Writing clean, reusable code does not guarantee that an application or website will engage users in today’s market. To be financially successful, a digital product must incorporate the latest features and functionality into a design that is aesthetically pleasing and easy to use. Did you know that users form design opinions
about websites in about 50 milliseconds (a mere 0.05 seconds)? To create a great product experience, designers and developers must understand and appreciate each other’s roles, and be able to pool their efforts to achieve the desired outcome. Since the career success of all involved hinges on their ability to collaborate and cooperate, we asked professionals from both the development and design communities to share their tips and best practices for engendering productive alliances.
Tips for Designers
Understand the Technical Limitations
Understanding the technical limitations of various software programs, as well as the challenges engineers face, not only creates empathy; it helps a designer conduct cost-benefit analyses and make better decisions, explained Luke Jones
, a senior product designer and user interface expert. For example, Jones was able to shave 11 days off the budgeted development time during a recent project simply by making informed trade-offs between design and cost. “Knowing how long it takes to make what may seem like a minor change can keep you from insisting on interactions that are difficult and time-consuming for developers to execute—such as adding an ellipsis to truncate a few lines of text,” Jones said. Even better, keeping up with the latest updates and new platforms that expand capabilities in areas such as GPS or Apple Pay can help a designer support new functions and push the boundaries of design.
Create a Style Guide
Creating a style guide at the beginning of every project will decrease development time, eliminate redundant code (which optimizes load times and speed), and create more consistent designs across the entire brand.
Get Everyone Involved
Involving developers from the outset and allowing them to provide input is another key to successful collaboration. Include them in workshops, sketching and design critiques by working ahead of the coding process. “Provide a screenshot mockup for every technical specification document you receive,” Jones advised. “That way, everyone can talk through the design before the developers start working.” Don’t just pass down instructions; start with a concept and, as a team, discuss how the app will work, advised Benton Rochester, a full-stack developer and technical lead with VictorOps. Designers sometimes create for a perfect world, but transforming an idealized design into great code is not always feasible.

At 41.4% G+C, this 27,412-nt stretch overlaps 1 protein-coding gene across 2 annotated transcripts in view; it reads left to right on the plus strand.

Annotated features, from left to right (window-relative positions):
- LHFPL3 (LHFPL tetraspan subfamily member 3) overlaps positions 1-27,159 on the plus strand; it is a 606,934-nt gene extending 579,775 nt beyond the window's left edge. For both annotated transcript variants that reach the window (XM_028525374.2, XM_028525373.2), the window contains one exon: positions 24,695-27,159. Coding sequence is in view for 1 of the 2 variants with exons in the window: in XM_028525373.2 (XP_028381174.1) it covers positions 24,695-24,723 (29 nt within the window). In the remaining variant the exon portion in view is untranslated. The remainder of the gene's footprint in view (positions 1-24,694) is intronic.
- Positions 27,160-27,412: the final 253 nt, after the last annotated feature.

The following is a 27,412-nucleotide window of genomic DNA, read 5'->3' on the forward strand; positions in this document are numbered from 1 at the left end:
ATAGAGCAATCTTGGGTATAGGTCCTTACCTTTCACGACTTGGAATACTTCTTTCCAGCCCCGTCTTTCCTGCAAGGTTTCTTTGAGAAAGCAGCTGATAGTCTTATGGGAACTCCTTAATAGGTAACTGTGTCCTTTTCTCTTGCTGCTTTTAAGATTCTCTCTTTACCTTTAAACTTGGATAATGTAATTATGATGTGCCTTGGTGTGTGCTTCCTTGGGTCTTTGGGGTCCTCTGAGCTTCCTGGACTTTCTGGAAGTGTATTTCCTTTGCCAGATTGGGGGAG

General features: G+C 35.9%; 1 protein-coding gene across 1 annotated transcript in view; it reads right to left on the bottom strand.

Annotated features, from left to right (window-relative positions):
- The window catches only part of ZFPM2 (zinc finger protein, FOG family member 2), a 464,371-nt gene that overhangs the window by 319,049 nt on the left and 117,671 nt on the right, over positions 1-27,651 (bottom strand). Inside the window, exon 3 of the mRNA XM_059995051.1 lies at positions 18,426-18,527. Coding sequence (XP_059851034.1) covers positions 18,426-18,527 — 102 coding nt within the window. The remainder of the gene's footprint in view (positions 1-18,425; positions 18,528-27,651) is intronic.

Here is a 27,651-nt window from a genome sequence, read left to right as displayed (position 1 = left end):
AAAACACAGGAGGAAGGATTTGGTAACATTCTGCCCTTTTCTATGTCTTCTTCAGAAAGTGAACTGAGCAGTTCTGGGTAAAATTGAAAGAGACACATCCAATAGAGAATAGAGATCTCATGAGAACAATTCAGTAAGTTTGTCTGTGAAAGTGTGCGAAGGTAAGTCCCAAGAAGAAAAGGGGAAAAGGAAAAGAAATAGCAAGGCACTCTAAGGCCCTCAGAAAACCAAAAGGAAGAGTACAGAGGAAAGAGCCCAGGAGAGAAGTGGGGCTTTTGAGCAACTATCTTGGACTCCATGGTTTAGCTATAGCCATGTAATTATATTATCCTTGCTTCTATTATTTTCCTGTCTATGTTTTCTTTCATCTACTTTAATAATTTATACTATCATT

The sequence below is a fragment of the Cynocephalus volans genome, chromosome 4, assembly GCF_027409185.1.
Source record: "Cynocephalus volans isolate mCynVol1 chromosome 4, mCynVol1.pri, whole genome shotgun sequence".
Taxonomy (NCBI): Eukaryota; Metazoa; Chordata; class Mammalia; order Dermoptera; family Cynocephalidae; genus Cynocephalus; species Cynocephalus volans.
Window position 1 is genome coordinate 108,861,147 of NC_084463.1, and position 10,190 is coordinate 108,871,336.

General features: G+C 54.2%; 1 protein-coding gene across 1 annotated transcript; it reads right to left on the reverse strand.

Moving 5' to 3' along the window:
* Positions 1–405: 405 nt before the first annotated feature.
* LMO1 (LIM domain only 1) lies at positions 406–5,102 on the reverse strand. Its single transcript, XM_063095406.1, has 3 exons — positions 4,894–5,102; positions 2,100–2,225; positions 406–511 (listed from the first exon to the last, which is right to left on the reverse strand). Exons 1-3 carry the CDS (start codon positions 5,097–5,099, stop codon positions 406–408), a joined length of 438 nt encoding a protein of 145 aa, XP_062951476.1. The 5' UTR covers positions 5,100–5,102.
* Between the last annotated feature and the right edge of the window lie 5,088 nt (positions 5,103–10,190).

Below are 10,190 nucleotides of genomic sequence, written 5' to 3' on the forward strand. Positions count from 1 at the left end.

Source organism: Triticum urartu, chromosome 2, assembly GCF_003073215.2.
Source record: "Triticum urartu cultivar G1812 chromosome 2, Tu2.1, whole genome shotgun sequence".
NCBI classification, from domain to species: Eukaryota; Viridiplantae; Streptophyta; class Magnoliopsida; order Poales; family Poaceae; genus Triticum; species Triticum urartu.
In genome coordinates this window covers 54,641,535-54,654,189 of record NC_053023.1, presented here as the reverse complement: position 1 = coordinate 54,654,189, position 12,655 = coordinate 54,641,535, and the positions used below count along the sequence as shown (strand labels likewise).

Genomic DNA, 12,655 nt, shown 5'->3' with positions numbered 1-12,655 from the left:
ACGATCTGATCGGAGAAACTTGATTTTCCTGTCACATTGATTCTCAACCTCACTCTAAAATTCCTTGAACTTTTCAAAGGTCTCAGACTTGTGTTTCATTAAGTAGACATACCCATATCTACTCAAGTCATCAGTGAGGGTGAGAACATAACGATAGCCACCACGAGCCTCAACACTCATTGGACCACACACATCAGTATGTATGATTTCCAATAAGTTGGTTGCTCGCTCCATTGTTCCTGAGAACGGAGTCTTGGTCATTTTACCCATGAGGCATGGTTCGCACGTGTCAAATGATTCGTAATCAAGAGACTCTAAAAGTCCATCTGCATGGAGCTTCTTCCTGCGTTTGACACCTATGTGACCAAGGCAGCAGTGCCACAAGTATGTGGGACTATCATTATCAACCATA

Don’t strive for pixel perfection; pick your battles and be willing to compromise. In other words, if something is slightly off in the build, don’t ask developers to spend hours fixing it. Focus on whether the build communicates the message you wanted to convey without looking broken.
Tips for Developers
Go Beyond Functionality
Making an extra effort to polish source code or employ optimization techniques not only improves loading times—it helps bring the designer’s vision to life and boosts user engagement. And for your average developer who wants to build a great-looking portfolio, that's a good thing. “Developers need to be willing to shape and refine the source code and prioritize performance, especially when it comes to accomplishing complex tasks such as loading animations or creating a responsive design,” Rochester noted.
Invite Design Critiques
How good are you at bridging the designer-developer gap? Are you able to create code with a UX mindset? It’s easy to get designers to participate in design critiques, but a developer can benefit from peer reviews, too. “Post your work on Dribbble
and let the members of the community weigh in,” Rochester said. “Design is subjective, so receiving constructive feedback is a great way to develop a design mindset and improve your ability to turn design mockups into lines of source code.”